What are defined benefit plans?
Defined benefit plans are employer-sponsored retirement plans that promise a certain benefit upon retirement. The size of the benefit is based on factors such as salary, age, and years of service with the company.
How do they work?
While employers contribute into defined benefit plans, employees usually do not. The amount the company contributes into the plan flows from projections made annually by actuaries based on the future benefits to be paid from it.
An employee will likely have to work a specific number of years before they have a permanent right to a retirement benefit under the plan. This is generally referred to as a plan's vesting requirement. If an employee leaves a job before accumulating enough service to be vested, the individual may not receive full benefits under the plan. Depending on the plan's rules, they may not receive any benefits. The retirement benefit received under a defined benefit plan is based on a formula, which may provide for a set dollar amount for each year of employment at the company, or a specified percentage of the employee's earnings.
How benefits are distributed
Many plans often provide options as to how benefits may be paid. Some of the most common choices include:
Less investment risk for the employee
Defined benefit plans may be fading from the scene, but they offer a retirement benefit that doesn't hinge on the performance of underlying investments. The risk of investment performance is borne entirely by the employer in its role as plan sponsor. In addition, most benefits are insured (up to a specified annual maximum) by the federal government through the Pension Benefit Guaranty Corporation.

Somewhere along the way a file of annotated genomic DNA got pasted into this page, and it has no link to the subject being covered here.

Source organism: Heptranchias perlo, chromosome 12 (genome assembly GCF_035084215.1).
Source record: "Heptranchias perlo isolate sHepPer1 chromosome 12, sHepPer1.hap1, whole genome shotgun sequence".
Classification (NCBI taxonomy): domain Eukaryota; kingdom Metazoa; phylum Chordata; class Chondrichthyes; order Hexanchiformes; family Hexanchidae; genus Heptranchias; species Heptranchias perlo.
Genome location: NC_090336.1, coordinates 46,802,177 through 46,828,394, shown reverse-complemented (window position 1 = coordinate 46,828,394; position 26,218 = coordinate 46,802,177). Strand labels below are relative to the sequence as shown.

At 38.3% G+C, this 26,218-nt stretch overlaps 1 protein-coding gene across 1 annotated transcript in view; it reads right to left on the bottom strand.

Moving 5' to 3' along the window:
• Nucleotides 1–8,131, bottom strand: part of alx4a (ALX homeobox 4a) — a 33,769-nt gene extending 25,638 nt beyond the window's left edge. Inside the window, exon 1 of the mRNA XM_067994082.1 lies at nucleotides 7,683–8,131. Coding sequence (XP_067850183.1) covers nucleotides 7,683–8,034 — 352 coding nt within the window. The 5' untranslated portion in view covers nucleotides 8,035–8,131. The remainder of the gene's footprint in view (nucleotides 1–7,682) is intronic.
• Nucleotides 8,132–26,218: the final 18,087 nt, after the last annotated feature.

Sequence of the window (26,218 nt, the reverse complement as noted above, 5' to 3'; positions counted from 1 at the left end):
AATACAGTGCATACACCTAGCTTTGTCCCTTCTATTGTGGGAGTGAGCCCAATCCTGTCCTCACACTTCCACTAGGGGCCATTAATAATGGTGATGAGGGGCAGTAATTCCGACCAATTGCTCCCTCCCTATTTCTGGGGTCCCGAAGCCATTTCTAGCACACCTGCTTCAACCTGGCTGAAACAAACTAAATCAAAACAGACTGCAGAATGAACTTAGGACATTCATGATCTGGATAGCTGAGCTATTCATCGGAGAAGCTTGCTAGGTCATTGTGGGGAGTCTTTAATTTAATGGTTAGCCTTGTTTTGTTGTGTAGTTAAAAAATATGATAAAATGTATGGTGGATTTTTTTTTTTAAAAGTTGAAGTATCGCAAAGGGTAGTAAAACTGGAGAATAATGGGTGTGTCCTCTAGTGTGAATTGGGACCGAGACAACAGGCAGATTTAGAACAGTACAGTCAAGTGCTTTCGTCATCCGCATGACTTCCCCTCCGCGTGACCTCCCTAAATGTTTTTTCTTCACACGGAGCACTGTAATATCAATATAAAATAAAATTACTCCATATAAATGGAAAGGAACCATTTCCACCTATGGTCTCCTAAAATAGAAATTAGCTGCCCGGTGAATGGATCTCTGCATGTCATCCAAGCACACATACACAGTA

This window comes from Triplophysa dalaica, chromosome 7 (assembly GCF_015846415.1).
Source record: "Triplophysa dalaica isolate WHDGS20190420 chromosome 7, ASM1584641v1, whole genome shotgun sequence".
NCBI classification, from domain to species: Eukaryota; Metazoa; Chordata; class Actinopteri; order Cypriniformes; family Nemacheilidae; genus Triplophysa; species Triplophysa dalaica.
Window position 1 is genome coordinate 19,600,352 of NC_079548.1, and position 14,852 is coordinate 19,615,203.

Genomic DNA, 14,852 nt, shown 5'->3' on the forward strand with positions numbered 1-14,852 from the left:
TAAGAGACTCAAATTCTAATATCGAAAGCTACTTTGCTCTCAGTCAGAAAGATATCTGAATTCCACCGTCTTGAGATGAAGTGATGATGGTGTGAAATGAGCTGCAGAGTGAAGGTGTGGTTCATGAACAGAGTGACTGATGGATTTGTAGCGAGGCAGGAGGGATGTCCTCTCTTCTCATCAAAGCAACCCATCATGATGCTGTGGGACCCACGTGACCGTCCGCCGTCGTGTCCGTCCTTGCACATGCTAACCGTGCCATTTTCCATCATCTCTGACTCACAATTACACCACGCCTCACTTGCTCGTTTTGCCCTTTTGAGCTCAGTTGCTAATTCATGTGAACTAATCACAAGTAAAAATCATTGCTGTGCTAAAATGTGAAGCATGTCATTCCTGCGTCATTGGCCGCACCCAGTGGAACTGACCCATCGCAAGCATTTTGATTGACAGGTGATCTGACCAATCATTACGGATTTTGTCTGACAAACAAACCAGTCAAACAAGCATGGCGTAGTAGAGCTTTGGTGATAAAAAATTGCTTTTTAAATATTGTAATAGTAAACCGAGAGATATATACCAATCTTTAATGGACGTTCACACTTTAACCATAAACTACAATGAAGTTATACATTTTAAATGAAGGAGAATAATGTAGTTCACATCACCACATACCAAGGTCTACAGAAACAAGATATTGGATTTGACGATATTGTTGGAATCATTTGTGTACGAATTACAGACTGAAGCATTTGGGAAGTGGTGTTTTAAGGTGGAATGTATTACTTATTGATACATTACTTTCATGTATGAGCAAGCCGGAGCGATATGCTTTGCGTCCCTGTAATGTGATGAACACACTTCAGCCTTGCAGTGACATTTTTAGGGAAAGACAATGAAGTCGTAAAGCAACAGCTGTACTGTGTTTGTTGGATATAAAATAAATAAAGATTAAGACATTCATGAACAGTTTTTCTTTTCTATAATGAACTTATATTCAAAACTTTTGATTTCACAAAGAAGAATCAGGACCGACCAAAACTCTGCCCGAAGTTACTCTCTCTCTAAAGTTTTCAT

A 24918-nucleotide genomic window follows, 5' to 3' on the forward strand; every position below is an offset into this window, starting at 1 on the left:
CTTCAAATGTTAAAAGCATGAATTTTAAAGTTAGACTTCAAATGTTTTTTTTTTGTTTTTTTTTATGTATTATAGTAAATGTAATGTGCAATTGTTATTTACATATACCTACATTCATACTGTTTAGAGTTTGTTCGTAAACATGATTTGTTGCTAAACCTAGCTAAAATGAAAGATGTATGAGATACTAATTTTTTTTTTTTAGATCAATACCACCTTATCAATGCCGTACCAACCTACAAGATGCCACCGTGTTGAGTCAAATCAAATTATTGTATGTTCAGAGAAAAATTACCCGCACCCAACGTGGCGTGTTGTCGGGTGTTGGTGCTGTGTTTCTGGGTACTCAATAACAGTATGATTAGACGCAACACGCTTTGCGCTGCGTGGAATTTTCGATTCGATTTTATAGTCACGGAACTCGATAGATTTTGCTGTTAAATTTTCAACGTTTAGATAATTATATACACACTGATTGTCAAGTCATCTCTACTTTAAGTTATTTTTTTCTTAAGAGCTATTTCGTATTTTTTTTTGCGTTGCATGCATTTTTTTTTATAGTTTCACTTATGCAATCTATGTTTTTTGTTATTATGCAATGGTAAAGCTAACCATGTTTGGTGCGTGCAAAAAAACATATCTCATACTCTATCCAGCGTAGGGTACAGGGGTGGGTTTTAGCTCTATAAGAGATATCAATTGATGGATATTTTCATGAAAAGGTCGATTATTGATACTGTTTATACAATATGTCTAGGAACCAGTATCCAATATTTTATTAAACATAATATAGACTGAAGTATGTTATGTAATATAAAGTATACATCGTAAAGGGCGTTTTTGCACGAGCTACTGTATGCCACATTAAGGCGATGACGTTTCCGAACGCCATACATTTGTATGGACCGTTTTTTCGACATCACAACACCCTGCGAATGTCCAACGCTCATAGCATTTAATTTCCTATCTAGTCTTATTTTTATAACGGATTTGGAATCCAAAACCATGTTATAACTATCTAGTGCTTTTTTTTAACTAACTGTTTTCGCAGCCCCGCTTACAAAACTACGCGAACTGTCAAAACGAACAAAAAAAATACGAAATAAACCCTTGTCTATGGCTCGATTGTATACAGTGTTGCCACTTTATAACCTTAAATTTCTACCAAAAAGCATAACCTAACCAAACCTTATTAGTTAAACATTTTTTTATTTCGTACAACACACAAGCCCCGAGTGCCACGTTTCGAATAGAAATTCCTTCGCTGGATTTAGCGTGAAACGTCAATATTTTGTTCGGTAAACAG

Defined benefit vs. defined contribution
Defined benefit plans are distinguished from their defined contribution counterparts, where the primary focus is on contributions made by the employee, and perhaps the employer as well. But the latter isn't obligated to pay a specified amount in retirement. Instead, the amount the recipient is paid at retirement depends on contributions made, investments chosen by the employee or company from the choices offered by the plan, and how well those investments performed.
Some employers offer hybrid plans (or programs that contain some defined contribution–like characteristics), the most prominent of which is the cash balance plan. Cash balance plans are obligated to pay the recipient a specified amount at retirement, and are similarly government insured. On the other hand, similar to defined contribution plans, retirement funds effectively accumulate in a hypothetical individual account (funds are pooled; each employee's interest is maintained by bookkeeping entries). Upon leaving the employer, the individual can typically elect one of the following options:
- Receive a lump-sum distribution of the vested account balance.
- Roll it over to a new employer’s retirement plan.
- Transfer it to an individual retirement account (IRA).
- Remain in the plan.